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Brothers in arms answered the call of Sept. 11
By TOM SMITH
The Kansas City Star
Curt (left) and Clay Daniels got an education like few others, learning about war, leadership, family and one’s self.
Jan Daniels is proud of everything her sons have accomplished, but there is one subject that makes her emotional.
As the nation prepares to mark the 10th anniversary of the Sept. 11, 2001, terror attacks, it’s difficult for her to recall what her youngest son went through six years later while serving in the Army.
Curt Daniels — who followed in the footsteps of his brother Clay and played football at the U.S. Military Academy after graduating from Blue Valley North — was injured Nov. 5, 2007, while on a tour of duty in Iraq. The incident, which occurred while he was on night patrol, left him with a broken hip and knee, foot and shoulder injuries.
“I was lucky to be alive,” Curt said. “I will never be the same physically. It made me appreciate life more than ever before.”
Curt was evacuated to Germany and then sent for treatment to Walter Reed Hospital in Washington, where Jan was waiting.
“What I saw at Walter Reed is something every American should experience,” Jan said. “It’s heartbreaking, meeting these young soldiers.”
“They were a godsend,” Curt said of his mother and his father, Bill Daniels.
“They took care of me. I wouldn’t have gotten through it without them.”
Curt eventually needed a hip replacement, and today he looks more like a football player than a soldier who was injured in a war zone.
“We are very grateful that he is alive and that they were able to mend his injuries,” Jan said. “Looking at him today, you wouldn’t know what he has been through.”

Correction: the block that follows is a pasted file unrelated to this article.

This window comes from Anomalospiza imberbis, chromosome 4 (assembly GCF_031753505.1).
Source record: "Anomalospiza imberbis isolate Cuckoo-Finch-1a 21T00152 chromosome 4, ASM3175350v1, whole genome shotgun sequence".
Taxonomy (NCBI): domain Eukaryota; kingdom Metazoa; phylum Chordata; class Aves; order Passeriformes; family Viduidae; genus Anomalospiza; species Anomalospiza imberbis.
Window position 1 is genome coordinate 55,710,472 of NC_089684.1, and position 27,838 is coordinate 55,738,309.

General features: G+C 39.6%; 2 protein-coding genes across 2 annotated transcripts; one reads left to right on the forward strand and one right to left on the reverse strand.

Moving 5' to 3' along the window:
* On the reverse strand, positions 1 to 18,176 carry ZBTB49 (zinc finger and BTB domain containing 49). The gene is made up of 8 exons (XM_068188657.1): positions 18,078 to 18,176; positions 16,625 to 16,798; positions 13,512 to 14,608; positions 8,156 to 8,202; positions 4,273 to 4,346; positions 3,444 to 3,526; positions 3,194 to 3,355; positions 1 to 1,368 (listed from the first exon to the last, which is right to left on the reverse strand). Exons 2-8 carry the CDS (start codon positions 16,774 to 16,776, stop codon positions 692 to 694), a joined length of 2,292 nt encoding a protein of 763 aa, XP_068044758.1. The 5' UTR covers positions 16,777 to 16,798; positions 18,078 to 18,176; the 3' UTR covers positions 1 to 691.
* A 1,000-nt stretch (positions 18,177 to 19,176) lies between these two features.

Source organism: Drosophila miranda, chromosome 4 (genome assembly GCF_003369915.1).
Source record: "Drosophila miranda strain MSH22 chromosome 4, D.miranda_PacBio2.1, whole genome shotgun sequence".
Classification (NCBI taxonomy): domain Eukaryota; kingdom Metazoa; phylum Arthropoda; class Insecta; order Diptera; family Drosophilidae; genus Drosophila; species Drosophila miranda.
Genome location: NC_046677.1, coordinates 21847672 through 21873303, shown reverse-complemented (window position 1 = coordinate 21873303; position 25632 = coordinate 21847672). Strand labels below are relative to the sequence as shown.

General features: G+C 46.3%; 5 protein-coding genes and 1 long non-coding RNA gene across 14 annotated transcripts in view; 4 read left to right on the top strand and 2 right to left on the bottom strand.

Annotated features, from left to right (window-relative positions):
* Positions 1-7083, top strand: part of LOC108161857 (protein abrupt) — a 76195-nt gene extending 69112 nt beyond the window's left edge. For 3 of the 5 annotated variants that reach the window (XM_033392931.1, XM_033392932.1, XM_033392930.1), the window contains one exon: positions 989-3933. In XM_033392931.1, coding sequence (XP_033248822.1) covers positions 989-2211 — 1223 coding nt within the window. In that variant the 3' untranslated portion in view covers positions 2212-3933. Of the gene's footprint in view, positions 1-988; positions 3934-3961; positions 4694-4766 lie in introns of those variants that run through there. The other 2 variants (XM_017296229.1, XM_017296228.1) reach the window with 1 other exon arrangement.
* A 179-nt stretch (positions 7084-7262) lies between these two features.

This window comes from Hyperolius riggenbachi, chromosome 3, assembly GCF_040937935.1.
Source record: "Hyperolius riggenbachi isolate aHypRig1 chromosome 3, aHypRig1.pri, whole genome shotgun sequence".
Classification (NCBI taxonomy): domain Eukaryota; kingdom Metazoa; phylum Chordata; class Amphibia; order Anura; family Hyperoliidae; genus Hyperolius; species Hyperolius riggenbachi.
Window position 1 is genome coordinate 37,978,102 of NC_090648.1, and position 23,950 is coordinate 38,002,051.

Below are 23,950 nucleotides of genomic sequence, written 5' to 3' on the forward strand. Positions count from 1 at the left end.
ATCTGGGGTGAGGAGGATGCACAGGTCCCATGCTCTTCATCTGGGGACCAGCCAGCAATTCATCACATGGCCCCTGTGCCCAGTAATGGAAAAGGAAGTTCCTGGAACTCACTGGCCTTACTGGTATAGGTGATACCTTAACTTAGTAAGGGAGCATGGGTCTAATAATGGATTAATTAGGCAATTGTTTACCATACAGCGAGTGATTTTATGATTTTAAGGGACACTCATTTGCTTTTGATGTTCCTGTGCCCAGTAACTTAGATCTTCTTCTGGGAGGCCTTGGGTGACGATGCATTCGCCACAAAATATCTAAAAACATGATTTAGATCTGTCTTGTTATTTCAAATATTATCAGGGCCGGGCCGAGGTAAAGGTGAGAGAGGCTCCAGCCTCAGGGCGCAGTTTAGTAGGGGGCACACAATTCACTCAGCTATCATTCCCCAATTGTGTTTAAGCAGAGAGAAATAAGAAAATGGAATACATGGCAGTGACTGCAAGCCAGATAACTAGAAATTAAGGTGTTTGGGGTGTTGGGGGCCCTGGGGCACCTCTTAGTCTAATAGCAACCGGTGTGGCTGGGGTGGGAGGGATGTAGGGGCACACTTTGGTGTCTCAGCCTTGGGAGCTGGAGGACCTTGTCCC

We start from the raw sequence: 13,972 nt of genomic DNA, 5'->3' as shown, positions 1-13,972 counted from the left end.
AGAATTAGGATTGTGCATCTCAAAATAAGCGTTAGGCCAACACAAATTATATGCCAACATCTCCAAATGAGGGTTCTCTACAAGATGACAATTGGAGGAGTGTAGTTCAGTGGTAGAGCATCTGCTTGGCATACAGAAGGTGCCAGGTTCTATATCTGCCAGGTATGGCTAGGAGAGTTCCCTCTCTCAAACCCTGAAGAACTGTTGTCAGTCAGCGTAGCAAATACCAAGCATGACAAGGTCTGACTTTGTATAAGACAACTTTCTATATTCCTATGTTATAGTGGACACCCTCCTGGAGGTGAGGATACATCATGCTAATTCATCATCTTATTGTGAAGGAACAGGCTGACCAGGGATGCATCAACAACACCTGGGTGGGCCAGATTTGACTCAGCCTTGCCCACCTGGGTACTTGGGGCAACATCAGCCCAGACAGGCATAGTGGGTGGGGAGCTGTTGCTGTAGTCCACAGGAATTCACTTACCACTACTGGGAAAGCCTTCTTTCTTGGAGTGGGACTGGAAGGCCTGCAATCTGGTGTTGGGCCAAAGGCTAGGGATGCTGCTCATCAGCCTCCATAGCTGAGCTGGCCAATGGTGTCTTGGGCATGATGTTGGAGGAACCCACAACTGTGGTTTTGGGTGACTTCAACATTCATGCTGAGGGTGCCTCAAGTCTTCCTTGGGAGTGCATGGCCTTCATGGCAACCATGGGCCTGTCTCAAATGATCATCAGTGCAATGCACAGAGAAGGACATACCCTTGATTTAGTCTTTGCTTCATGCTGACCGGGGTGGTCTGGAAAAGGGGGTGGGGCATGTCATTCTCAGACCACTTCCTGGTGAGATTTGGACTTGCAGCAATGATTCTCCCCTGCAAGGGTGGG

• • •
Jan Daniels got a call to turn on her television on the morning of Sept. 11.
One tower at the World Trade Center in New York had already fallen, and she saw the second go down. Terrorists flying four hijacked commercial airliners killed nearly 3,000 Americans that day at the World Trade Center, the Pentagon and a field in western Pennsylvania.
“I knew that meant Clay would be going to war,” Jan said.
“I became an Army mom of two combat soldiers. It changed my life forever.”
Because flights were canceled because of the attack, Jan and Bill drove three days later to Fort Benning, Ga., to see Clay graduate from Army Ranger School.
Clay was at the end of the swamp phase of training at Camp Rudder in Florida when his group was told to get into formation.
“The battalion commander came out and addressed all of us as a class,” Clay said. “He told us what had happened, that the United States had been under a terrorist attack.”
Just like that, Clay was going to an infantry unit as a lieutenant.
“It was absolute shock. It was game-on,” he said. “It was time to get ready for what we do in the military. ‘Go to my unit and lead my soldiers’ — that was my attitude.”
Curt, meanwhile, was in a chemistry lab that morning as a freshman at West Point.
“I remember all the instructors were kind of watching the TV,” he said, “and everybody kept looking over, wondering what was going on.”
• • •
“Encourage us in our endeavor to live above the common level of life. Make us to choose the harder right instead of the easier wrong, and never to be content with a half truth when the whole can be won.”